Brewing loose leaf tea is quite easy, especially for something that many people seem to think is a difficult or complicated process. The goal is to let the tea leaves sit in hot water for a short period of time, then strain, or separate, the leaves from the water, and you are left with delicious tea! Here is a more in-depth guide:
For brewing our loose leaf teas, you will need a vessel such as a teacup, mug, teapot, or gaiwan, which is a traditional Chinese cup with lid-strainer. If you are using just a teacup or mug, you will, in addition, need to use either an infuser which reaches down into the cup or a loose leaf tea bag (such as tsac teabags). The infuser typically will have wings that sit on the rim of the cup or mug which is attached to the actual infuser which is usually a fine mesh in which you put the tea leaves.
You will of course need a way to heat up your water. Pure, filtered water is preferable to use, as water quality does affect the taste of the brewed tea. A stove-top kettle works, or there are many types of electric water boilers and kettles on the market which work fine. Avoid re-boiling your water multiple times as this will remove much of the oxygen which helps the tea leaves infuse. A microwave should be your last resort in making hot water, as this can actually make the water too hot, or can also impart strange flavors into the water.
A teaspoon seems obvious to mention, but this helps with measurement, especially if you are new to loose leaf tea. One heaping teaspoon will measure out approximately 2 grams of tea, which is the ideal measurement for an 8 oz cup of tea. For bulkier teas, like herbals or white teas, you will want to use about two teaspoons per 8 oz. To make a stronger cup of tea, use slightly more leaves.
The Steeping Steps:
Using 1 heaping teaspoon of leaves per 8 oz of hot water (double for bulkier teas like white teas or herbals), measure out your tea into your strainer or loose leaf tea bag.
Next, dispense the hot water into your teacup or teapot, feel free to pour it right over the leaves. Remember to use boiling (212°), or just under boiling, water for black teas and herbals; slightly lower temperature for oolongs and white teas (around 190°); and use lower temperature water for green teas (around 160°-175°). This is most important for the green teas, as these leaves are the most sensitive and if they get scorched by boiling water the tea will be bitter.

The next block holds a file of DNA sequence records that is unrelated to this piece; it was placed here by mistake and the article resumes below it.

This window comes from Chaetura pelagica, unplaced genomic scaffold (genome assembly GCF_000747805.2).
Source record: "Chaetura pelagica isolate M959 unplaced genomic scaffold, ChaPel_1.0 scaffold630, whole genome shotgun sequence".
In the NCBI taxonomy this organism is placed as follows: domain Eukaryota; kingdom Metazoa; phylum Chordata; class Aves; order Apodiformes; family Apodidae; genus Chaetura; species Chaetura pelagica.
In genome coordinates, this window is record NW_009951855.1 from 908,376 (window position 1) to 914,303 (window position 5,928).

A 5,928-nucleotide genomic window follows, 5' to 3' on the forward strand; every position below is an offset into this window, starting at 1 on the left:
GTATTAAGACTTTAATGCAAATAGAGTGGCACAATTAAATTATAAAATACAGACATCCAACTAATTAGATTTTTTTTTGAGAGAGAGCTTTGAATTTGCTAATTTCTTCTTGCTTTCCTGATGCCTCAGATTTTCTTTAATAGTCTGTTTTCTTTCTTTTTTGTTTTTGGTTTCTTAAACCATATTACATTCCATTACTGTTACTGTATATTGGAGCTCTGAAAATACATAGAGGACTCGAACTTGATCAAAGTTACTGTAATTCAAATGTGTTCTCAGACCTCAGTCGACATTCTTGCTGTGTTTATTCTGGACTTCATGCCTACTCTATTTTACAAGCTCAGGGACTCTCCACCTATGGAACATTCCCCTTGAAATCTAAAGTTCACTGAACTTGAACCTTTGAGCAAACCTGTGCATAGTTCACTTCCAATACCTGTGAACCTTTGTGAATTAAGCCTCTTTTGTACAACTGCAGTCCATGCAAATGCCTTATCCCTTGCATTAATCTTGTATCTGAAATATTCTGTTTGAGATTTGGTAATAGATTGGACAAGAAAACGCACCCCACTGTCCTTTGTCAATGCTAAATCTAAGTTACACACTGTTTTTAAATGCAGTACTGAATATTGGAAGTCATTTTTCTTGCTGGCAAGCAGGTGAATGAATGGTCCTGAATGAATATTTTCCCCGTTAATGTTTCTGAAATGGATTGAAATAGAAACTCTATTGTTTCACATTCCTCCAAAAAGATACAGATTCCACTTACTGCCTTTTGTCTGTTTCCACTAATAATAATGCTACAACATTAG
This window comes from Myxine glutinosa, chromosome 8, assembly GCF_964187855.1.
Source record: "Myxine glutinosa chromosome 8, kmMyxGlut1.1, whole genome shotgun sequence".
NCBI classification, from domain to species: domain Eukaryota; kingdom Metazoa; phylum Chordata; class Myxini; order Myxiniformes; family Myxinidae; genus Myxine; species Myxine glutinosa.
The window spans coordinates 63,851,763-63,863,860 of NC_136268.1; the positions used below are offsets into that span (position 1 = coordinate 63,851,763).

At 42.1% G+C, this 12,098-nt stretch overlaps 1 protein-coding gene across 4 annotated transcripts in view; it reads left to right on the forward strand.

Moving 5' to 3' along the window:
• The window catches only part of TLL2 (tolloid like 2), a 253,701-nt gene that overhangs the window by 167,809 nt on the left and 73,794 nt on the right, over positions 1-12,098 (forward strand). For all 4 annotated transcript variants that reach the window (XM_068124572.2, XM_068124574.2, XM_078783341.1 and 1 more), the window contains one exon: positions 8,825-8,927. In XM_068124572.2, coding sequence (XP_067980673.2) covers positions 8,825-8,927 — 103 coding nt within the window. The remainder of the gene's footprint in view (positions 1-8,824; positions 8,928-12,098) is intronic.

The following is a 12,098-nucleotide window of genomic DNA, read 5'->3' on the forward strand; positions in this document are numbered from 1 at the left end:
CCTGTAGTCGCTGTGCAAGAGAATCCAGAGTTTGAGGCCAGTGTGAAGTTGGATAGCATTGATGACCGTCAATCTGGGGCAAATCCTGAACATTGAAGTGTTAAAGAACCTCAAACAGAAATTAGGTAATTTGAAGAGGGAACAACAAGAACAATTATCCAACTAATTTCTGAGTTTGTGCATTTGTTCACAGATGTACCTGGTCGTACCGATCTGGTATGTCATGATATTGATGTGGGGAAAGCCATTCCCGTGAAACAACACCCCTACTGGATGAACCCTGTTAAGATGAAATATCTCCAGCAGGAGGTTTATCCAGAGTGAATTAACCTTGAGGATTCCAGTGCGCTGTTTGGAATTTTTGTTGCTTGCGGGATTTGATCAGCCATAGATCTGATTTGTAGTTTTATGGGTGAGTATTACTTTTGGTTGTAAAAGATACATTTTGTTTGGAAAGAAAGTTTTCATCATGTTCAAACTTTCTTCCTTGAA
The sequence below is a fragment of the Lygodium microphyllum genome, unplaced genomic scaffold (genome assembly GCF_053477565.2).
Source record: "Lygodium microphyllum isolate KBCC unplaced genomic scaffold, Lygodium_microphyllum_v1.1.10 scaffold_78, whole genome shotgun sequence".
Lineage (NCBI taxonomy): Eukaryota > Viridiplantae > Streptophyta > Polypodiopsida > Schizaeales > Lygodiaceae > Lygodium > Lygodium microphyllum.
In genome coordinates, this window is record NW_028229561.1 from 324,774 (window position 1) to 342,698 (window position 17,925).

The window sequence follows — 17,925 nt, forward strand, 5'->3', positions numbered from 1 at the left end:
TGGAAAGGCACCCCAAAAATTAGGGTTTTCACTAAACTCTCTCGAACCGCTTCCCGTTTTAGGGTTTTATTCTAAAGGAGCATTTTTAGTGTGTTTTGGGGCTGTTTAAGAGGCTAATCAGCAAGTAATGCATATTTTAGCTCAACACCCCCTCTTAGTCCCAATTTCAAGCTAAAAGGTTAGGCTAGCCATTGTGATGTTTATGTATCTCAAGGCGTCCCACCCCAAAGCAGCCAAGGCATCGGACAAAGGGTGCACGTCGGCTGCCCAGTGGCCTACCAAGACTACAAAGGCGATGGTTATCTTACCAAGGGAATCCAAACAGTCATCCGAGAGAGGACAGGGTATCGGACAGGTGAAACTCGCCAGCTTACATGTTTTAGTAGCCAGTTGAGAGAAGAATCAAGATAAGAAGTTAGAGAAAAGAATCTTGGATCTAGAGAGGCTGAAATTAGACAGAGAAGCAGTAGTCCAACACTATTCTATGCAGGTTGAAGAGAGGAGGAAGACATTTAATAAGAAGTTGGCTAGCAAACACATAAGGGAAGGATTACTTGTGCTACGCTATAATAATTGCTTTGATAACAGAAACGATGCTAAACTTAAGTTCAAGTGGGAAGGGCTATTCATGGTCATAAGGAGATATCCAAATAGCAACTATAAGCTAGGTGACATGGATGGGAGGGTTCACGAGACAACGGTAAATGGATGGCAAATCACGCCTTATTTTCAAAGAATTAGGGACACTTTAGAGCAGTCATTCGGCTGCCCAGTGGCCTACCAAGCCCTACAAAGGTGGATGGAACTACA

Once you have your tea leaves brewing in hot water, you will want to keep an eye on the timer. We strongly suggest setting a timer, as you may get interrupted by something and forget about your tea steeping away. For most teas, we suggest brewing for about 3 minutes. If you want to bring out a little more astringency or bitterness in the tea, go ahead and let it steep for another minute or two, typically not longer than 5 minutes. Some teas may be steeped again, if you use shorter steep times, such as 2 minutes for the first steeping, then 2 ½ minutes for the second steeping and so on. Herbals can and should be steeped longer (at least 5-6 minutes) and they will usually not get bitter if you let them keep on steeping.
After brewing your tea, you can discard the used leaves, or keep them to make a second steeping. We suggest adding spent tea leaves to your yard waste compost if you have one, as they really enhance compost. Infusers can just be rinsed with water between uses; soap or cleaner is generally not needed unless it hasn’t been used in a while or there is something on it from a previous steeping.
To make iced tea, we suggest following the same steps above, but use about half of the amount of hot water (or double the amount of leaves), then pour the hot brew over a cup full of ice cubes, this will make a great cup of iced tea without it getting too watered down. You can also do a cold steep method which we will go over separately.
One of the easiest ways to make iced tea is to use the cold steep method. With cold steep just add the tea to a large vessel, then add cold, or filtered tap water to the vessel and let the tea leaves steep for 4 hours or more. We usually just let it steep in the fridge overnight, then the next day you have delicious, smooth, refreshing iced tea all day! You will still want to use the proper amount of leaves, do the math and use about 2 grams (1 teaspoon) of tea per 8 oz of water.